Additionally, it is common practice to use a single reference strain when discussing animal classifications. Our research reveals that this tactic is flawed. We demonstrated that clinical isolates of the same species did not have the same levels of sensitivity to AgNPs as reference strains. The reference strains of S. aureus, E. coli, and K. pneumoniae had upper limit MIC values that were two to five times lower than the median values of the clinical isolates. In contrast, clinical segregates of the same species were exemplified by MIC values that were twice as high at the extremes as they were at the middle of the reference P. aeruginosa. The upper limit of MIC values varied significantly among species-identical clinical isolates. The species had no effect on these distinctions. We found isolates that were only inhibited by much higher antimicrobial concentrations (40 mg L1) for the majority of species, and we also found isolates that were extremely sensitive to TA-AgNPs (MIC 5 mg L1).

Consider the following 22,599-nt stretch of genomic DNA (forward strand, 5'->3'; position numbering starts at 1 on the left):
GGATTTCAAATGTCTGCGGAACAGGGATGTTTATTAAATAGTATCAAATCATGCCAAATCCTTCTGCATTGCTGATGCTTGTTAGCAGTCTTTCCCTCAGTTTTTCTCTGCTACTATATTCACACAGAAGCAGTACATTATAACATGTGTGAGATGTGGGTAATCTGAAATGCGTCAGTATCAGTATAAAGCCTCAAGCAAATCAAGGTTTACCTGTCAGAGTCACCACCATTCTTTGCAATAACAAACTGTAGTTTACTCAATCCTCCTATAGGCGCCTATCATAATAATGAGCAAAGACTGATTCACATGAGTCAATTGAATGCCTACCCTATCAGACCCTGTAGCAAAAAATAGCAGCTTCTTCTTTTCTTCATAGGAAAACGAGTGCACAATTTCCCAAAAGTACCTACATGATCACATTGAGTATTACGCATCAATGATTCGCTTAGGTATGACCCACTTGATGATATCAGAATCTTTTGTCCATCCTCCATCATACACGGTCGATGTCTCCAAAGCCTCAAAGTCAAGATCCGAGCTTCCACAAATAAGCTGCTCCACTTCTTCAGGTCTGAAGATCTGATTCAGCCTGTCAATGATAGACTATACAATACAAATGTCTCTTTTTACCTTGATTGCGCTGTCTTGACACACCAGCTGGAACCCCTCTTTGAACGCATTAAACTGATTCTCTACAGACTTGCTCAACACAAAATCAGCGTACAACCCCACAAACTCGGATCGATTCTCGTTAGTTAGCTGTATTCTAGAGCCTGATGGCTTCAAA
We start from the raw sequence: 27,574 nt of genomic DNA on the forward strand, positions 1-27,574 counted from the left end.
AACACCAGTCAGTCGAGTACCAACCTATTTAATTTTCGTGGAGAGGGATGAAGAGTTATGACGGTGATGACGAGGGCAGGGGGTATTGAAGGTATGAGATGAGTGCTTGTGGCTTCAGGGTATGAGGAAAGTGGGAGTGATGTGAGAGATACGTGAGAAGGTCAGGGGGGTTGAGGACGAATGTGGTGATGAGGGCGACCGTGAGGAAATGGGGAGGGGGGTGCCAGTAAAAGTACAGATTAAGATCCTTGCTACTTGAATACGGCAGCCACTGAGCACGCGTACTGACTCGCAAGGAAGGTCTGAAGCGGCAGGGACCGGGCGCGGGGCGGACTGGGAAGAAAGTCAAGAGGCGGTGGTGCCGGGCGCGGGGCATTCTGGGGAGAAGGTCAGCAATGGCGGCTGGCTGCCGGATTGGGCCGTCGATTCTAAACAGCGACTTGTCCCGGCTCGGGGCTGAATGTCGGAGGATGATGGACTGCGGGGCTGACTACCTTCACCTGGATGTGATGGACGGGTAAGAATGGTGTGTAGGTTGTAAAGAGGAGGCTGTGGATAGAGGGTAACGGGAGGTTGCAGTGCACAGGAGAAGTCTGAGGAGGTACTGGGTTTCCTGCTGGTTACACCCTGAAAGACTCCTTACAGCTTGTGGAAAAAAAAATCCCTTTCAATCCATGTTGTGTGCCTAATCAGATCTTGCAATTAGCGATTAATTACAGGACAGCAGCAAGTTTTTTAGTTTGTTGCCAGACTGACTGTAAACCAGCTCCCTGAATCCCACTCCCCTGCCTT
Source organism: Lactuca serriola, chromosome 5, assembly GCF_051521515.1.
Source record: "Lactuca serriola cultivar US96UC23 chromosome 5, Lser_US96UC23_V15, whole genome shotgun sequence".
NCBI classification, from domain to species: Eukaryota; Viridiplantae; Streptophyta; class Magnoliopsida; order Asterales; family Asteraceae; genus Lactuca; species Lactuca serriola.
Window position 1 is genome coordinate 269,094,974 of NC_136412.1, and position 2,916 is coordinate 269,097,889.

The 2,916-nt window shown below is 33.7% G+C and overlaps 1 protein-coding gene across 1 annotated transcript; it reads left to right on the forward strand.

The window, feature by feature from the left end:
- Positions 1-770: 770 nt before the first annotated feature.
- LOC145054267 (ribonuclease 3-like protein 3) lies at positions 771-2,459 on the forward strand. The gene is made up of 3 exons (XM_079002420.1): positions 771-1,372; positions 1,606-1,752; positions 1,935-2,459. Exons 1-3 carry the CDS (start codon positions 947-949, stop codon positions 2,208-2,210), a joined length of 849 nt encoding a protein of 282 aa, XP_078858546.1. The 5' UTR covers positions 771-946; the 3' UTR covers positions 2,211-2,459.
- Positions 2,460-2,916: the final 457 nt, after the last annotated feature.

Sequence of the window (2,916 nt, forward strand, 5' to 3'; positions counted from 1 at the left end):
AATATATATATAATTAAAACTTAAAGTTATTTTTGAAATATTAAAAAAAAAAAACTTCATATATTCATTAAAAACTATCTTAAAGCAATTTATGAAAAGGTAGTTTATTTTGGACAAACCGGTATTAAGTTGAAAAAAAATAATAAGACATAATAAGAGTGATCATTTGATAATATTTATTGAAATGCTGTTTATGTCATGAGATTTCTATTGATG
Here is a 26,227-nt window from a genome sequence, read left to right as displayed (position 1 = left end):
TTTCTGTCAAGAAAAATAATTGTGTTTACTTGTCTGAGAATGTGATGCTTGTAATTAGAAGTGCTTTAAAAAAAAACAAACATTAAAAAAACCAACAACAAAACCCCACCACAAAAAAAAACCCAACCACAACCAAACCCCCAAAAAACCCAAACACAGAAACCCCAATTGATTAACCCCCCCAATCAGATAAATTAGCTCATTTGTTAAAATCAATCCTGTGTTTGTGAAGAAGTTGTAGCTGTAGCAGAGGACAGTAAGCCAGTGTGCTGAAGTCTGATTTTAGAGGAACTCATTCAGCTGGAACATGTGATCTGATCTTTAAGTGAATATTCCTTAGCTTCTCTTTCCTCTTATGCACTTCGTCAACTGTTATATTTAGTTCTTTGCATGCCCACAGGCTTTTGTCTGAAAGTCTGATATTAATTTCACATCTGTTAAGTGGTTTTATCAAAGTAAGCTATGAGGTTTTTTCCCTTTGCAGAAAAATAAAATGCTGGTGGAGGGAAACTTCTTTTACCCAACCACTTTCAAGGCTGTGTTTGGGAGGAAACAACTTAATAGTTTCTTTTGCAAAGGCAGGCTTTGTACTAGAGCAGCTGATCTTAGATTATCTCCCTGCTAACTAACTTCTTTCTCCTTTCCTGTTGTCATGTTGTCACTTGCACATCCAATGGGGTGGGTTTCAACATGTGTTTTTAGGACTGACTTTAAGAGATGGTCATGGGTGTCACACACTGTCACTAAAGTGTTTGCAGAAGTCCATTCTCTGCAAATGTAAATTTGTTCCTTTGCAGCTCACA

We also investigated the possibility of using the TA in TA-AgNPs to kill bacteria. Tests on two reference strains — E. coli and S. aureus — affirmed that TA represses bacterial development. However, the bacteria in the TA-AgNPs experiments were exposed to concentrations above which the effect was only observable at extremely high TA concentrations (55 M, or 94 mg L-1). Tae Yoon Kim and others’ findings are in line with the high value of the MIC. who mentioned that a few reference strains had TA MICs ranging from 53 to 425 mg L1. The results of our previous experiments suggested that TA and AgNPs work together: The antibacterial activity of TA-AgNPs was superior to that of other AgNPs that had been functionalized by different specialists. However, the functionalizing agent also has an effect on the AgNP size, charge, and stability; As a result, cautious conclusions regarding potential synergy should be drawn.